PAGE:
For Immediate Release
July 23, 2015
CONCORD – In an effort to reach a fiscally responsible, balanced and bipartisan budget agreement, Governor Maggie Hassan today offered a compromise proposal that includes and accelerates business tax cuts while also protecting the state’s long-term fiscal outlook and ability to support critical priorities such as combating the heroin crisis, holding down the cost of college tuition, continuing to strengthen and increase access to health coverage, and maintaining our roads and bridges.
“Over the past several weeks, I have met with business leaders and citizens across New Hampshire, and while businesses would of course like to pay lower taxes, they also recognize – as the bipartisan business tax commission has said – that there are other critical priorities that we must support, including investing in higher education, substance abuse prevention, health care, and transportation infrastructure,” Governor Hassan said. “This plan would allow us to do both: lower business taxes and ensure that in the future we do not have to make significant cuts to those critical priorities.”
Governor Hassan’s proposal lowers the Business Profits Tax to 7.9 percent for the 2016 tax year, three years earlier than the Committee of Conference budget, while increasing the threshold on who has to file and pay the Business Enterprise Tax, eliminating the tax completely for 5,500 small businesses. The Governor also includes funds to address the concerns raised by House Bill 550 and calls for stronger public process with additional public hearings on the language in August. The compromise proposal would also eliminate the Committee of Conference’s attempt to double count 2015 dollars to balance Fiscal Year 2016.
To offset the business tax cuts and the use of carryforward funds, the Governor’s compromise proposal would increase the cigarette tax by 21 cents – still lower than neighboring states– and include parity for e-cigarettes and other tobacco products. It would also increase the state portion of motor vehicle registration fee by five dollars and close a tax loophole restoring the Taxpayer Protection and Fair Documentation requirements to the state’s tax code, ensuring that all taxpayers are treated fairly.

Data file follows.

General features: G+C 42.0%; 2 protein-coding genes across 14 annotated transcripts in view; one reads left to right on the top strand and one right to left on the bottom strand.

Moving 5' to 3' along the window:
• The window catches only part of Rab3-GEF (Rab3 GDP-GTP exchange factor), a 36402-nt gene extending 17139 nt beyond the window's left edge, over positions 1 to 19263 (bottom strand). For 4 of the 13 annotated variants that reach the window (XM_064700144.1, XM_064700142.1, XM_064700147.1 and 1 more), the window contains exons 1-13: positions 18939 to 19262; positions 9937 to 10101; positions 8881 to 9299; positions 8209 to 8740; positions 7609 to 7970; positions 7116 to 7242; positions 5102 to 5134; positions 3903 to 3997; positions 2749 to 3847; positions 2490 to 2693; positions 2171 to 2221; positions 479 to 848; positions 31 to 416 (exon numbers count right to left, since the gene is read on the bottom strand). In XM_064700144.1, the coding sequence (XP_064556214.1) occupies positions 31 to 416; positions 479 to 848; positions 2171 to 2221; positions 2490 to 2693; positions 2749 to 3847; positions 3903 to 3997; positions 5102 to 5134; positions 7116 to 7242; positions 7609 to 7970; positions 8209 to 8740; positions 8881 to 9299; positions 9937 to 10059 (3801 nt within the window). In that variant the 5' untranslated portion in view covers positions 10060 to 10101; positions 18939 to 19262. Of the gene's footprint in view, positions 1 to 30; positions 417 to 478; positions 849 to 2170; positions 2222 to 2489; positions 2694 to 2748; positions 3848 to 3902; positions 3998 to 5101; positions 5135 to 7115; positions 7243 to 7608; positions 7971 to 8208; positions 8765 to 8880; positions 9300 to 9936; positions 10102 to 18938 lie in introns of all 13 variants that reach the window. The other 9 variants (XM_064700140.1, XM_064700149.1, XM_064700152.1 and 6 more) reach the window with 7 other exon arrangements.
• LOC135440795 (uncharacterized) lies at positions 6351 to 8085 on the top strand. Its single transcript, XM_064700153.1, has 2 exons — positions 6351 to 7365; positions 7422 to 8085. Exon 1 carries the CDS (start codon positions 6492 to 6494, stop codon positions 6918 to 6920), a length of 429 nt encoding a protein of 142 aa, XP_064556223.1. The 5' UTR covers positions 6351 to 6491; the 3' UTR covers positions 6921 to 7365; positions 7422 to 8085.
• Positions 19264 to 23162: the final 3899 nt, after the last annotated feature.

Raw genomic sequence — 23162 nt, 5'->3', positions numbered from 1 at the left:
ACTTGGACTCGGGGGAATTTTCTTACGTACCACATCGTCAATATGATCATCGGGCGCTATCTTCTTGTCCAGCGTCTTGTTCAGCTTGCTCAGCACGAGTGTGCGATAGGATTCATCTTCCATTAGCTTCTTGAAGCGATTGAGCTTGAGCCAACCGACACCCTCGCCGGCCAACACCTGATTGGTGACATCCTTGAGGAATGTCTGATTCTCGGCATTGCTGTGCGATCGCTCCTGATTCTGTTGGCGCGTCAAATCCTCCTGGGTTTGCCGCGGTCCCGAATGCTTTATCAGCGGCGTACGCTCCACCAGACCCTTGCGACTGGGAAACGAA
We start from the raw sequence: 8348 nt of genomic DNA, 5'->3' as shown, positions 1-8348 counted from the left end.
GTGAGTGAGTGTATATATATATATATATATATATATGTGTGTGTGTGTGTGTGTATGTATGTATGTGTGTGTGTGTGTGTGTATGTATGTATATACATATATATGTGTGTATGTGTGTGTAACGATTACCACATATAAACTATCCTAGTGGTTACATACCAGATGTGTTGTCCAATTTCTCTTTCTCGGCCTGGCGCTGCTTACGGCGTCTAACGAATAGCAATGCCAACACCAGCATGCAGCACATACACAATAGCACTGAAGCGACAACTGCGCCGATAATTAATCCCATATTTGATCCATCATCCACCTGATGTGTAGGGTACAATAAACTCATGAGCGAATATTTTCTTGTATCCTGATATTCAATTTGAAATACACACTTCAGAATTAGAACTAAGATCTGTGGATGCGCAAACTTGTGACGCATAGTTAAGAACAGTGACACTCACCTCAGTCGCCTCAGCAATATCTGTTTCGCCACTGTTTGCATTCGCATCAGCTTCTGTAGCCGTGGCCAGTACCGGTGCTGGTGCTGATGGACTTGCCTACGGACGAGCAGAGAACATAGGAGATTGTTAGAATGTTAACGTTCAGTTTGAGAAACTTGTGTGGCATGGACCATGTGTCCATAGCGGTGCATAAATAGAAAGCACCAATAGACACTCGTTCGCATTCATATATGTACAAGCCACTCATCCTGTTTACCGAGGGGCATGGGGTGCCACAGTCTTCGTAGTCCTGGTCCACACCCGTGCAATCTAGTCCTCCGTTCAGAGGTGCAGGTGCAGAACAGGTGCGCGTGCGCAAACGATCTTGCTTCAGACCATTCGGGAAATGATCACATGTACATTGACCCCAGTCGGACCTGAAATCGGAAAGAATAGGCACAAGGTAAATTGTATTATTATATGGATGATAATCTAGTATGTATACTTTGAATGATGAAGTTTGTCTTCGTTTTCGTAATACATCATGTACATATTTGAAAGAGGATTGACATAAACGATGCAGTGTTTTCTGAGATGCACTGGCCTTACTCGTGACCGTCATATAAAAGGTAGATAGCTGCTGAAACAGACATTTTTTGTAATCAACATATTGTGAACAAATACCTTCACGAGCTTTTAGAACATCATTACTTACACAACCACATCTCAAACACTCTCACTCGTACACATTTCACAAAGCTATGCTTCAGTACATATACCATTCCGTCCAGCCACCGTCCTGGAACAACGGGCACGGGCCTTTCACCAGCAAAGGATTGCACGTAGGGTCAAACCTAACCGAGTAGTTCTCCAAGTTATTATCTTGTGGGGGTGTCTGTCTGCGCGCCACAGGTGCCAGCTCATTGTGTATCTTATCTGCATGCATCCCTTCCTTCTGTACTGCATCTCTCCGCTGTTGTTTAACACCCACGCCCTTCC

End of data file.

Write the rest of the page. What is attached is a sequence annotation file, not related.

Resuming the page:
With these steps, the Governor’s compromise proposal would strengthen efforts to combat the heroin crisis, providing $5.7 million in additional funds over the Committee of Conference budget for substance abuse prevention and treatment. Following a recommendation by Senior Director for Substance Abuse and Behavioral Health Jack Wozmak, the compromise proposal also moves up extension of substance abuse benefits to the existing Medicaid population to January 2016, and provides additional funds to support other efforts, such as a drug court in the City of Manchester.
The compromise proposal also adequately funds winter maintenance for highways, restores travel and tourism funds, and includes the modest cost-of-living pay increase for state employees that was previously negotiated in good faith.
Governor Hassan’s compromise proposal also recognizes that Republican legislators want to take up reauthorization of the bipartisan New Hampshire Health Protection Program – which is providing coverage to more than 41,000 hard-working Granite Staters – outside of this budget. It does not remove the sunset for expansion, but it includes funds for the legislature to collect data on the program in the interim and ensures that funds are available to move forward if the program is reauthorized at a later date.
“As providers, health care professionals and other stakeholders tell me, the single most important step we can take in battling the opioid crisis is reauthorizing the New Hampshire Health Protection Program, which is already providing substance abuse services to thousands of Granite Staters,” Governor Hassan said. “I have heard from Republican legislative leaders that they are not willing to act on reauthorization in the budget, so this proposal does not move forward with reauthorization at this time.”
“Although we will reluctantly agree to wait to take up legislation reauthorizing expansion, we must do everything that we can between now and then to provide certainty about the future of the program and ensure that we have the data that the legislature needs,” Governor Hassan added. “We must reauthorize this critical program as quickly as possible to continue bringing tens of millions of dollars in federal funds into New Hampshire to increase our substance abuse treatment capacity.”
The Governor is encouraging the legislature to work in August so the full legislature can take up a compromise budget when they return on September 16.
“This proposal is a compromise, and it is an effort to address the real concerns of Republicans and Democrats in the legislature,” Governor Hassan said. “It provides Republicans with what they have indicated is their highest priority – cutting corporate taxes – in a faster timeframe while addressing concerns about long-term fiscal responsibility and protecting our ability to support critical economic priorities.”
“While people on both ends of either party may still want a different plan than the one I am proposing, this plan attempts to address the concerns of both parties in order to reach a common-ground that has enough votes from both sides of the aisle,” the Governor added. “I hope that this proposal can serve as a basis for bipartisan compromise and negotiation.”
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